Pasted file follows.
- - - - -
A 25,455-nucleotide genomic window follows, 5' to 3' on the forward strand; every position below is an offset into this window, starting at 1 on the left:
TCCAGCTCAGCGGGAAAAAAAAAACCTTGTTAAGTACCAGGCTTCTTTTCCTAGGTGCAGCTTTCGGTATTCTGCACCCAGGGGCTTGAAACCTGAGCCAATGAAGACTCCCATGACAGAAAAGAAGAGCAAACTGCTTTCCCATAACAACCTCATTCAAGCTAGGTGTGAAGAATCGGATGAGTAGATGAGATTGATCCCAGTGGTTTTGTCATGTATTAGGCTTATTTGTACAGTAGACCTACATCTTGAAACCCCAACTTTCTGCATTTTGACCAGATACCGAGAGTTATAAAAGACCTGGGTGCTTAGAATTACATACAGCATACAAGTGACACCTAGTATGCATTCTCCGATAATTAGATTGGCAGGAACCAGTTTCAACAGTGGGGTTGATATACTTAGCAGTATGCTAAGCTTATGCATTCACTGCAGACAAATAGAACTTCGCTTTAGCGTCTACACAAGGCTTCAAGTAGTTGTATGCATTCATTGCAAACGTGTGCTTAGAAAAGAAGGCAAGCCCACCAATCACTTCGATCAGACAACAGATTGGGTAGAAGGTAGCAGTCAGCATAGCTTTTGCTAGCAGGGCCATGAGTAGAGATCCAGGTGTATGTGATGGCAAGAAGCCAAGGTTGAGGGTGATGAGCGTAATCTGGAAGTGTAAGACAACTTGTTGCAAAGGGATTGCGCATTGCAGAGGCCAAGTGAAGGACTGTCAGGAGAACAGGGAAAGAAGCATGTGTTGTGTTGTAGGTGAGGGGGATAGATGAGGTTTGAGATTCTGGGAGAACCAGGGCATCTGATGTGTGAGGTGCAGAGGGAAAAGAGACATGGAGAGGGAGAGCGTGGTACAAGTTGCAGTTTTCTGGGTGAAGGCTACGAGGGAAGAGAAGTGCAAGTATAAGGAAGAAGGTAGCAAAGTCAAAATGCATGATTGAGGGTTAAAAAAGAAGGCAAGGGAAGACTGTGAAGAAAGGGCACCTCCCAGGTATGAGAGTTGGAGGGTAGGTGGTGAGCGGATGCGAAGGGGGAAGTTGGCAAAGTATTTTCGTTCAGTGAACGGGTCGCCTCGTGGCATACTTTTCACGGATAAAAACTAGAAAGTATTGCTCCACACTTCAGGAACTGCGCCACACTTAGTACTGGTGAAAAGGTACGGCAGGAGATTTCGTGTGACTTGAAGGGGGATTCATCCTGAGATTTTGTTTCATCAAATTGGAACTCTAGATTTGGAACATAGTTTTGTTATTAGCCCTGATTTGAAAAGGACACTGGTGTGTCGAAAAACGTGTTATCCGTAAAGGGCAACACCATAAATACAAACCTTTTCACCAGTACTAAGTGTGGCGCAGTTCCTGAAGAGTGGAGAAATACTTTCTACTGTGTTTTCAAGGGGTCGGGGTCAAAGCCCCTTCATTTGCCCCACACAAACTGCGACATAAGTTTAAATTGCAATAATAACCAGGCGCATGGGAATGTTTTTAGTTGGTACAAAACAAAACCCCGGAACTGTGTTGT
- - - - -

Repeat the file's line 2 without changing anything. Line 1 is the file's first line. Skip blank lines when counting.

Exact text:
TCCAGCTCAGCGGGAAAAAAAAAACCTTGTTAAGTACCAGGCTTCTTTTCCTAGGTGCAGCTTTCGGTATTCTGCACCCAGGGGCTTGAAACCTGAGCCAATGAAGACTCCCATGACAGAAAAGAAGAGCAAACTGCTTTCCCATAACAACCTCATTCAAGCTAGGTGTGAAGAATCGGATGAGTAGATGAGATTGATCCCAGTGGTTTTGTCATGTATTAGGCTTATTTGTACAGTAGACCTACATCTTGAAACCCCAACTTTCTGCATTTTGACCAGATACCGAGAGTTATAAAAGACCTGGGTGCTTAGAATTACATACAGCATACAAGTGACACCTAGTATGCATTCTCCGATAATTAGATTGGCAGGAACCAGTTTCAACAGTGGGGTTGATATACTTAGCAGTATGCTAAGCTTATGCATTCACTGCAGACAAATAGAACTTCGCTTTAGCGTCTACACAAGGCTTCAAGTAGTTGTATGCATTCATTGCAAACGTGTGCTTAGAAAAGAAGGCAAGCCCACCAATCACTTCGATCAGACAACAGATTGGGTAGAAGGTAGCAGTCAGCATAGCTTTTGCTAGCAGGGCCATGAGTAGAGATCCAGGTGTATGTGATGGCAAGAAGCCAAGGTTGAGGGTGATGAGCGTAATCTGGAAGTGTAAGACAACTTGTTGCAAAGGGATTGCGCATTGCAGAGGCCAAGTGAAGGACTGTCAGGAGAACAGGGAAAGAAGCATGTGTTGTGTTGTAGGTGAGGGGGATAGATGAGGTTTGAGATTCTGGGAGAACCAGGGCATCTGATGTGTGAGGTGCAGAGGGAAAAGAGACATGGAGAGGGAGAGCGTGGTACAAGTTGCAGTTTTCTGGGTGAAGGCTACGAGGGAAGAGAAGTGCAAGTATAAGGAAGAAGGTAGCAAAGTCAAAATGCATGATTGAGGGTTAAAAAAGAAGGCAAGGGAAGACTGTGAAGAAAGGGCACCTCCCAGGTATGAGAGTTGGAGGGTAGGTGGTGAGCGGATGCGAAGGGGGAAGTTGGCAAAGTATTTTCGTTCAGTGAACGGGTCGCCTCGTGGCATACTTTTCACGGATAAAAACTAGAAAGTATTGCTCCACACTTCAGGAACTGCGCCACACTTAGTACTGGTGAAAAGGTACGGCAGGAGATTTCGTGTGACTTGAAGGGGGATTCATCCTGAGATTTTGTTTCATCAAATTGGAACTCTAGATTTGGAACATAGTTTTGTTATTAGCCCTGATTTGAAAAGGACACTGGTGTGTCGAAAAACGTGTTATCCGTAAAGGGCAACACCATAAATACAAACCTTTTCACCAGTACTAAGTGTGGCGCAGTTCCTGAAGAGTGGAGAAATACTTTCTACTGTGTTTTCAAGGGGTCGGGGTCAAAGCCCCTTCATTTGCCCCACACAAACTGCGACATAAGTTTAAATTGCAATAATAACCAGGCGCATGGGAATGTTTTTAGTTGGTACAAAACAAAACCCCGGAACTGTGTTGT